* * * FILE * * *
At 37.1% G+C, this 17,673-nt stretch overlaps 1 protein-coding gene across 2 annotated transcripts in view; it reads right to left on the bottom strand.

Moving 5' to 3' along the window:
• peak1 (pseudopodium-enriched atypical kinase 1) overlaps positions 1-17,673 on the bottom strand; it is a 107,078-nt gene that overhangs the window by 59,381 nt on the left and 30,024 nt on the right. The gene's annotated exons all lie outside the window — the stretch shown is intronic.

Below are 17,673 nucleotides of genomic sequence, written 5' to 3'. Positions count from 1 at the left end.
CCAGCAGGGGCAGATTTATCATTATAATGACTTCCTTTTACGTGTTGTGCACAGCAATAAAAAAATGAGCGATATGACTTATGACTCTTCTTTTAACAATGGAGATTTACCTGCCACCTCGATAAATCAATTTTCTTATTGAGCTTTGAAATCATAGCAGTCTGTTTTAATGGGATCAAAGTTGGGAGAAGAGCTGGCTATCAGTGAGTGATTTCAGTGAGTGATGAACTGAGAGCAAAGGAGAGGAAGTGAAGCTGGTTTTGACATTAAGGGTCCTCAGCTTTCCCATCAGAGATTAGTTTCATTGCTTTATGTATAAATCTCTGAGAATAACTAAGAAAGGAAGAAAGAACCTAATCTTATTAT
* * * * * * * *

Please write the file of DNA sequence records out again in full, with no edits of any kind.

At 37.1% G+C, this 17,673-nt stretch overlaps 1 protein-coding gene across 2 annotated transcripts in view; it reads right to left on the bottom strand.

Moving 5' to 3' along the window:
• peak1 (pseudopodium-enriched atypical kinase 1) overlaps positions 1-17,673 on the bottom strand; it is a 107,078-nt gene that overhangs the window by 59,381 nt on the left and 30,024 nt on the right. The gene's annotated exons all lie outside the window — the stretch shown is intronic.

Below are 17,673 nucleotides of genomic sequence, written 5' to 3'. Positions count from 1 at the left end.
CCAGCAGGGGCAGATTTATCATTATAATGACTTCCTTTTACGTGTTGTGCACAGCAATAAAAAAATGAGCGATATGACTTATGACTCTTCTTTTAACAATGGAGATTTACCTGCCACCTCGATAAATCAATTTTCTTATTGAGCTTTGAAATCATAGCAGTCTGTTTTAATGGGATCAAAGTTGGGAGAAGAGCTGGCTATCAGTGAGTGATTTCAGTGAGTGATGAACTGAGAGCAAAGGAGAGGAAGTGAAGCTGGTTTTGACATTAAGGGTCCTCAGCTTTCCCATCAGAGATTAGTTTCATTGCTTTATGTATAAATCTCTGAGAATAACTAAGAAAGGAAGAAAGAACCTAATCTTATTAT